When you look at some of your player splits, a lot of them have had tremendously better numbers here than on the road. This place isn't Coors Field. We all know why it happens there; why does it happen here?
GARNER: Well, I don't know. I'm going to say it's our fans. That's the best guess I can come up with. And I don't say that lightly, you know, and to blow smoke in the direction of our fans. But truth of the matter is, it seemed to start happening last year when we got on a roll last year, this place was rocking, and it's been that way this year, too. I think that there's definitely an energy involved when it starts to roll in here and you can't hear anything, and it just gets deafening. I think we feed off of it. That seems to be the way we've operated.
So that's as good of an explanation as I can give.
You've played and managed in other domed stadiums, how does this compare?
GARNER: Well, this is the loudest I've ever been in, you know, Minnesota, even Milwaukee when we were in Milwaukee, we didn't have great teams, but in 1992 when we were making a run for the pennant and we went into the Metrodome, there were some great ballgames and it was loud and it was a lot of fun. We had some of those crazy games where Kirby Puckett was playing second and left and moving around for different batters and fans were going crazy over that. It was wild, it was wild. But I've never seen anything like what's here.
You were pressed to use Backe in some pretty big games down the stretch and he opened the series; how much of the experience that he earned last year will help him this year?
GARNER: Well, I'm hoping that that's going to help a great deal. Obviously you still have to perform but I think what he did last year against the Cardinals here in Game 5, particularly our backs against the wall, he pitched very, very well, and some of the most tense situations that you can ever be in. And he can go back and say, this is the way I did it, I don't have to fool anybody and I can trust my stuff. When you do that under the watchful eye of everybody in the country and other countries, that gives you a certain sense of confidence. As we were talking about earlier, just the experience of having been here and dealing with these anxieties and pressures, the experience does help a little bit.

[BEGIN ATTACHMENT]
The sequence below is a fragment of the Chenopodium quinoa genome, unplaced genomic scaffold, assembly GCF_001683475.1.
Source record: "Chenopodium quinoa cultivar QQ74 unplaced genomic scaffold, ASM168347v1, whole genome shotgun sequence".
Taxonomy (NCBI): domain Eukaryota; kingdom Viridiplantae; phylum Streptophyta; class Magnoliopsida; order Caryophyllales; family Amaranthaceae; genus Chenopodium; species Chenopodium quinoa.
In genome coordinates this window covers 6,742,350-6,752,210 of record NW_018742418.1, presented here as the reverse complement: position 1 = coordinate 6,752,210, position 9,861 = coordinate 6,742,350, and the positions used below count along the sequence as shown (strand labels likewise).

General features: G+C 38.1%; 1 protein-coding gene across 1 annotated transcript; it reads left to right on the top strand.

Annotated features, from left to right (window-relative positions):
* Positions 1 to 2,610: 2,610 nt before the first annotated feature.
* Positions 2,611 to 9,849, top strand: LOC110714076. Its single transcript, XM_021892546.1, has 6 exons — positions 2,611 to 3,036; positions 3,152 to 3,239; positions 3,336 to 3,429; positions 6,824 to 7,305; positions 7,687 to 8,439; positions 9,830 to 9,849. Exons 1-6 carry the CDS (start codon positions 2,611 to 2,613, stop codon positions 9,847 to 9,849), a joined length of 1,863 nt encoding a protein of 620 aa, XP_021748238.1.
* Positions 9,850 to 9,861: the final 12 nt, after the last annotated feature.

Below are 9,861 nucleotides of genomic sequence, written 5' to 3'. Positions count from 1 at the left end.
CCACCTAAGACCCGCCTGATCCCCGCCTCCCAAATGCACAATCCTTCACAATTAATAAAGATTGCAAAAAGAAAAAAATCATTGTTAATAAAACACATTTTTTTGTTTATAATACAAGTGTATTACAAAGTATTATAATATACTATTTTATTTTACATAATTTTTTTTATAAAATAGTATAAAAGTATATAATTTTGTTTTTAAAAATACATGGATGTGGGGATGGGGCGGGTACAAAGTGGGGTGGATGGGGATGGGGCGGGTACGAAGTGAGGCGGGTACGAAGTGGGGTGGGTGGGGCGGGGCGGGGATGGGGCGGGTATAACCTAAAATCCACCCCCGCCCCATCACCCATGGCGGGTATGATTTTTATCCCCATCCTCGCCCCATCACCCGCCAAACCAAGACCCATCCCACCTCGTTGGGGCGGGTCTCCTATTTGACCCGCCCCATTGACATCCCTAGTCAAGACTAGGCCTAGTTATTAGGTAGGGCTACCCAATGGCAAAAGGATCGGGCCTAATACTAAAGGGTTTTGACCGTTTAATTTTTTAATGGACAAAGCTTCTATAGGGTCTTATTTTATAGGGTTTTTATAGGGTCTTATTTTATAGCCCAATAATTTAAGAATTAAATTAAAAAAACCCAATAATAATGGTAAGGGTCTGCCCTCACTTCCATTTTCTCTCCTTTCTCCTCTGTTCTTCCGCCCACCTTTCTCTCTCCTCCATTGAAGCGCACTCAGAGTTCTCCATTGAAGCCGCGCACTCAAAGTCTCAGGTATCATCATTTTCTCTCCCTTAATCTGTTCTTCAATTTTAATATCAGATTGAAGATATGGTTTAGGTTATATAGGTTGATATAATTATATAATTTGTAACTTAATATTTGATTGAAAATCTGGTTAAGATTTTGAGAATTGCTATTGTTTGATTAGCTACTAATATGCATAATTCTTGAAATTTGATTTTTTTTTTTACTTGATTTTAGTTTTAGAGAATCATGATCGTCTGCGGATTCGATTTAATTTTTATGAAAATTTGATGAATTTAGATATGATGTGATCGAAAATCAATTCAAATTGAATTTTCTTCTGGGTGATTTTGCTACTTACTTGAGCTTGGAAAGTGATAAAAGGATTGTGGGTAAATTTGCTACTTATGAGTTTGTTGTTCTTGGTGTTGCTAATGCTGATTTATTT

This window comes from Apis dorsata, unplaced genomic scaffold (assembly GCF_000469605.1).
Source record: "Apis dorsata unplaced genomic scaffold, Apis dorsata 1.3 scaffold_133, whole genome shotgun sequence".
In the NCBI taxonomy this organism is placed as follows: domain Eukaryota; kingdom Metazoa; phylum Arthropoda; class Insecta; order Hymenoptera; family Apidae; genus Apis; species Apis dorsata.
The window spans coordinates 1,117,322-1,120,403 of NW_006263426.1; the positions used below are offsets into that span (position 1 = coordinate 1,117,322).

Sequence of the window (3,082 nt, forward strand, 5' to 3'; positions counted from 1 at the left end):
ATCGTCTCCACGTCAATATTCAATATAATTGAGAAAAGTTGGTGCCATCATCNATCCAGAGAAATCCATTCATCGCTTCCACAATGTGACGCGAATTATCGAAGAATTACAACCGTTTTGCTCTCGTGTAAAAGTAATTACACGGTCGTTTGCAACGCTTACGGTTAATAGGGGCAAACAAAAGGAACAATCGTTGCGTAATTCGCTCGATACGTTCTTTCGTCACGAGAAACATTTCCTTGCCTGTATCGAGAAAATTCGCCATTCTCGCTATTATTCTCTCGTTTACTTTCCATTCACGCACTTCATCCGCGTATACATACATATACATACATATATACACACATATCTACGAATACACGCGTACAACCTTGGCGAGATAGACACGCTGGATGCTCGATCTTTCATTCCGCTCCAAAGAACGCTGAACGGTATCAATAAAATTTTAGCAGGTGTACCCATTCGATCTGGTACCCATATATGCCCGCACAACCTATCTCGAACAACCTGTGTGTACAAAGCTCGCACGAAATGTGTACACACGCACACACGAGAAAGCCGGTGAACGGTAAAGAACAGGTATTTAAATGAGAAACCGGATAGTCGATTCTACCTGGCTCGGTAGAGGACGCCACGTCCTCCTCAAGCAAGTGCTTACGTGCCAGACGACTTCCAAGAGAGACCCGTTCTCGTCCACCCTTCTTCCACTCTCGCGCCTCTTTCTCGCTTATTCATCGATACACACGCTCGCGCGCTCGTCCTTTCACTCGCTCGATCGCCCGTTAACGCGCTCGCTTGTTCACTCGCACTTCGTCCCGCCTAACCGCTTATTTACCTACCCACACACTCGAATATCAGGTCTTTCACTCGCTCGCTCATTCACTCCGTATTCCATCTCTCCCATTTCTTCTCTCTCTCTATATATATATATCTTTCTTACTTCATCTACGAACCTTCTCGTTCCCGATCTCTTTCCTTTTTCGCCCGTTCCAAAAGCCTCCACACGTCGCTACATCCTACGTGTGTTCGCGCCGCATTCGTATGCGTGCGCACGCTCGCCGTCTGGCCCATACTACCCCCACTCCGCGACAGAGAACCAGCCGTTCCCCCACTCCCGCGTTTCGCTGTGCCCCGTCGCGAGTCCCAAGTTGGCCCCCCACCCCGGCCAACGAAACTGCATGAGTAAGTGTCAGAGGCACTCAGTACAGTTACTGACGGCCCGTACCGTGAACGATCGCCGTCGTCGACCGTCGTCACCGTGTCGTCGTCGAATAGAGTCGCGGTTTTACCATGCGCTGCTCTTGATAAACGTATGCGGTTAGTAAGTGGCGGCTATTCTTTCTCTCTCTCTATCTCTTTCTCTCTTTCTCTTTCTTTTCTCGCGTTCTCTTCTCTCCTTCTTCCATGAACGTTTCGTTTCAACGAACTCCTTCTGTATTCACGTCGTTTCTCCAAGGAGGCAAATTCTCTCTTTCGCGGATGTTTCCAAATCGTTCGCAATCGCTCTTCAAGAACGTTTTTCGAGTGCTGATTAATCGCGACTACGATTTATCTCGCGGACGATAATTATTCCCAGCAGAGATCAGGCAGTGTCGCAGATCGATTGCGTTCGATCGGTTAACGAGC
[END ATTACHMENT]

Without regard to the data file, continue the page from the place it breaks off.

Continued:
Last year and certainly in the playoffs after you got Beltran, Beltran was one of your best players. When he left in the off season and went to the Mets, how much did you worry about how you would replace him and everything that he brought to you offensively, defensively, everything?
GARNER: Well, first and foremost, I didn't necessarily think it was a big loss. One of my things that I feel is, if you put so much of your capital in any one player, it's going to hurt you in my opinion. So I think it might have been a little bit of a blessing. I don't think it's a good idea put in a whole lot of money. So I applaud our owner for going the extra mile and trying to make that happen, but I think it probably was a blessing in disguise. We all thought, well, let me put it this way.
Our Minor League people who had watched Willy Taveras play were confident that he could come up here and play defensively. They did not know exactly what he would do offensively, but they knew he was defensively capable. So they proved out to be right about that, so we all felt like that, hey, we'll play Willy for a little while and we'll get Berkman back and if Willy struggles, we'll make a move from there and as it turned out, he didn't struggle and he played very, very well. When we got Berkman back, we started clicking a little bit offensively and he continued to do his portion offensively and we all pitched in as a team and helped out.
So we didn't miss a beat. Now that's not to say that Carlos Beltran is not a great player; he is, and he brings a lot to your ballclub; speed, defense, power and a terrific player. But I don't think our club has suffered. I think we have actually perhaps have become a better ballclub because of it.
Courtesy of FastScripts by ASAP Sports. This story was not subject to the approval of Major League Baseball or its clubs.